There are many introductions to number theory, but few are as original (my term for what others would call weird) as Fueter's "Synthetische Zahlentheorie" published in 1925.
It starts with elementary number theory, and discusses the arithmetic of cyclotomic
fields up to the Dedekind zeta function and applications to quadratic and cubic reciprocity.
In § 5, Fueter defines rays in the field of rational numbers:
Definition. If a set of numbers has the property that it contains the product and the quotient of any two of its elements, then this set is called a ray.
Actually Fueter does not use the word "set" [Menge] but rather talks about a "domain of numbers" [Bereich von Zahlen]. At the end of this paragraph he makes the following historical remarks:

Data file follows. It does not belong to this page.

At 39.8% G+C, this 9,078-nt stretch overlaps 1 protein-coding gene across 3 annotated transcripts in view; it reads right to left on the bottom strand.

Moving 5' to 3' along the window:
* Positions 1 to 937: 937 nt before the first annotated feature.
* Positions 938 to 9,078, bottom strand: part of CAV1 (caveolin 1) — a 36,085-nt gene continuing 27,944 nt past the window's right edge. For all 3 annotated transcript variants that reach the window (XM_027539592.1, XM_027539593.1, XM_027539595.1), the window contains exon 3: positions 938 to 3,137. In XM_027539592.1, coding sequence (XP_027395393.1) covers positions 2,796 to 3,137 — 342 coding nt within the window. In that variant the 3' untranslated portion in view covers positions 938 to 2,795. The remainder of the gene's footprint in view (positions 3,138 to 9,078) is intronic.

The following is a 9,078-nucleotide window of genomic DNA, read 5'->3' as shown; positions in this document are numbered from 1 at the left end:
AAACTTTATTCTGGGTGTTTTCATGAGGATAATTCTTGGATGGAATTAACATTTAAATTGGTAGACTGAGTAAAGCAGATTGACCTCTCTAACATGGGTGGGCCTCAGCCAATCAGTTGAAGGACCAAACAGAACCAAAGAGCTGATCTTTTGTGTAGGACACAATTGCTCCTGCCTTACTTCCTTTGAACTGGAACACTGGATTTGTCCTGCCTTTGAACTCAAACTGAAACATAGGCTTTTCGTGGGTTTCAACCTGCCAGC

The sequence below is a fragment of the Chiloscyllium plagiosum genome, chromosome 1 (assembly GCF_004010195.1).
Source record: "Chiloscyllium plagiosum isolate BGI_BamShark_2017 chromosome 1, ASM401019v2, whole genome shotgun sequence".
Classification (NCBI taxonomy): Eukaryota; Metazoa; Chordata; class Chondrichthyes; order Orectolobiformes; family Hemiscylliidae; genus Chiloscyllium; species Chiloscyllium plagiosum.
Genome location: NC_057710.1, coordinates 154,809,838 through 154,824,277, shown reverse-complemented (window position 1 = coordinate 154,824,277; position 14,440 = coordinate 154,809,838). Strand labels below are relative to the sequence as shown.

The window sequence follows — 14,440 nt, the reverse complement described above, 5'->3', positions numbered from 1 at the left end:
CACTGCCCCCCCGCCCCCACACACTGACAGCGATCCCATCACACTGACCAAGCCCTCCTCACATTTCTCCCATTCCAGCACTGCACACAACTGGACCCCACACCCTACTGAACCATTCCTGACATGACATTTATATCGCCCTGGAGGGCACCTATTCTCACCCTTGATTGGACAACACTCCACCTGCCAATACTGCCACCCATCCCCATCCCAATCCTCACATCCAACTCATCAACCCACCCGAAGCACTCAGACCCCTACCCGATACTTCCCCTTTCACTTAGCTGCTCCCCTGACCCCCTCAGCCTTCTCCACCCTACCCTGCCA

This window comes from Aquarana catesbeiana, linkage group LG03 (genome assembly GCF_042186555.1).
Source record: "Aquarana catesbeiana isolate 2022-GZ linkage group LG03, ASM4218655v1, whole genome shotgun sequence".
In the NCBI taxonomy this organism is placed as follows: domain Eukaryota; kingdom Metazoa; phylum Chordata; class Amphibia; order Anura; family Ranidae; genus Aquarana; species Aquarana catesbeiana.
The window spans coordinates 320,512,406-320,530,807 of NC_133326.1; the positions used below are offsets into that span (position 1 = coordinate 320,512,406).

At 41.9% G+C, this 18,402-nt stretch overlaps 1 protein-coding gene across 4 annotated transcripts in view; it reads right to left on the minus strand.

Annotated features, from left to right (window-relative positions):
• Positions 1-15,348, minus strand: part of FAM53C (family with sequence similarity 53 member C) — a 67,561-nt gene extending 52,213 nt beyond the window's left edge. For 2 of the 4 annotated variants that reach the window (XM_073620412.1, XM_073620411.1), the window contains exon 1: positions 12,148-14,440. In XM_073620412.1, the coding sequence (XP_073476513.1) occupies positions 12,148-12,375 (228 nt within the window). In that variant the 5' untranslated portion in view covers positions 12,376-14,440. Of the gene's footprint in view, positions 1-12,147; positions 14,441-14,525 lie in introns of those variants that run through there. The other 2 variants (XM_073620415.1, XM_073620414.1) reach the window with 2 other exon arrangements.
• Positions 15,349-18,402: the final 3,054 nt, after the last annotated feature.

The necessity of considering sets with the property of rays was first realized by Weber. He
called these sets "number groups". Independently, these groups were introduced by R. Fueter
(Der Klassenkörper der quadratischen Körper und die komplexe Multiplikation, Diss. Univ. Göttingen, 1903; see also Crelle 130 (1905), p. 208), who called them rays. We keep this name here since it is similar in nature to the geometric names of fields [in German: Körper, i.e., solid] and ring, and since the word "group" does
not imply commutativity, which is always satisfied by rays.
I would have been surprised had there been connections with infinite primes; back in 1903,
Hilbert had already defined infinite primes, but their prominent role in class field theory only became apparent through the work of Furtwängler and Takagi, which took place after the term "ray" had been coined.